A while back I wrote a post about something I heard an agent say at a conference. She said that our task, as writers, is to make her want to take the book to bed with her. I loved that. Because don’t we all read in bed? And isn’t falling into a good book a little like being seduced?
Well, after a more recent post about finding my agent, a new friend on Twitter asked me this:
I responded that I just kept working on it until I had a gut feeling that it was ready. And that’s true. But the question has been nagging me. I mean, I wrote so many versions of this story. I probably had fifteen different endings. How did I know that none of those drafts was the one that deserved a final polish and a hearty send off?
How to Know When It’s Done Right
For me, it wasn’t about done. Every draft I wrote checked the boxes of a legit book. Each one was long enough. Each had a beginning, middle and end. Each had interesting characters overcoming obstacles. Friends becoming enemies, enemies becoming friends. The way I see them now though, in retrospect, is that they were done, but they weren’t right.
I didn’t get the story right until I realized what it was I wanted to say.
And for this realization I give credit to the writer and speaker William Kenower. I was sitting in on his presentation at the Writer’s Digest Novel Writing Conference in October when the light bulb went on.
Fill In The Blanks
He was talking about narrative arcs. I won’t go into detail, because I won’t do his ideas justice (I highly recommend you buy his book), but with one statement he helped me to see what my story was really about. He said to fill in the blanks of this sentence: My story is about the difference between _____ and ______.
I thought about that for a minute. For seventeen drafts, the one thing that remained consistent in my story was a main character who needed to learn to face her problems. My story is, and always had been, about the difference between avoiding our problems and facing up to them. Get this. It took me eight years of writing to realize that I was telling a story, set on an ostrich ranch, about people who live with their heads in the sand. I actually laughed out loud.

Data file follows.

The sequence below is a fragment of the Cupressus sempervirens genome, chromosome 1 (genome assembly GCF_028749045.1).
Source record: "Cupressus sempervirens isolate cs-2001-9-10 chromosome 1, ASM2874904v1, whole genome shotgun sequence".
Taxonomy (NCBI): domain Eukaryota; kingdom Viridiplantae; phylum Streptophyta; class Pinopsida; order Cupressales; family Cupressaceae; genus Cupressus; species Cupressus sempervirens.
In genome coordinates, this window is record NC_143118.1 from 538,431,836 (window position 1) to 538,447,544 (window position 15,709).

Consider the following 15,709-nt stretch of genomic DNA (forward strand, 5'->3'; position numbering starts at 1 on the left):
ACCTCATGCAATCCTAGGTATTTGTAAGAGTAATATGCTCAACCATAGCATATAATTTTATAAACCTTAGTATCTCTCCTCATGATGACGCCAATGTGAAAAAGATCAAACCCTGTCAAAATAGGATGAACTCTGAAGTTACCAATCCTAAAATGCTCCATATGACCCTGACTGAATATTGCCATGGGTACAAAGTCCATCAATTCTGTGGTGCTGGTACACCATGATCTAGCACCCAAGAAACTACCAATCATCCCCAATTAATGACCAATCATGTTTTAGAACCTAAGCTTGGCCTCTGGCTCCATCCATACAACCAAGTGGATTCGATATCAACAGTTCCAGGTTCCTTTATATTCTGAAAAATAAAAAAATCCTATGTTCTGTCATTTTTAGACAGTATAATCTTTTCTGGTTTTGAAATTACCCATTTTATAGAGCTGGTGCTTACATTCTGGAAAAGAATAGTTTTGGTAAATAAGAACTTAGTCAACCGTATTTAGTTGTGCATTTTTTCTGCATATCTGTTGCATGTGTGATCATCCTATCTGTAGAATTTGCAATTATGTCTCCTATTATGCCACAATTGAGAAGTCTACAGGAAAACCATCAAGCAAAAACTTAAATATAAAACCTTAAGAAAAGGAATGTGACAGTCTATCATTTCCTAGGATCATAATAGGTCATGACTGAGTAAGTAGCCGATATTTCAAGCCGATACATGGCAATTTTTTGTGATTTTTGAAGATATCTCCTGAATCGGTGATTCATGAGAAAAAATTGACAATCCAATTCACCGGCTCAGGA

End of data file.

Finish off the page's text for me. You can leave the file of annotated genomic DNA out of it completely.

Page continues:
And the best part? When I got home and read through my draft I saw how that idea was already there. Just going on instinct, I had written this idea into much of my manuscript. It just needed a little tweaking. I spent the month of October rewriting a few sections, then November and December doing a fine-tooth-comb polish. And then I just knew. It was done.
That Gut Feeling
I knew it in a way that I hadn’t before and the difference was that I had finally put together a story that explored the ideas I wanted to explore. I knew that I could send it out to agents and even if (when) I got rejections (and I did) I would feel confident that the manuscript was what I wanted it to be.
I hope you enjoyed this piece and learned a little something. If you found the content valuable, tips are hugely appreciated.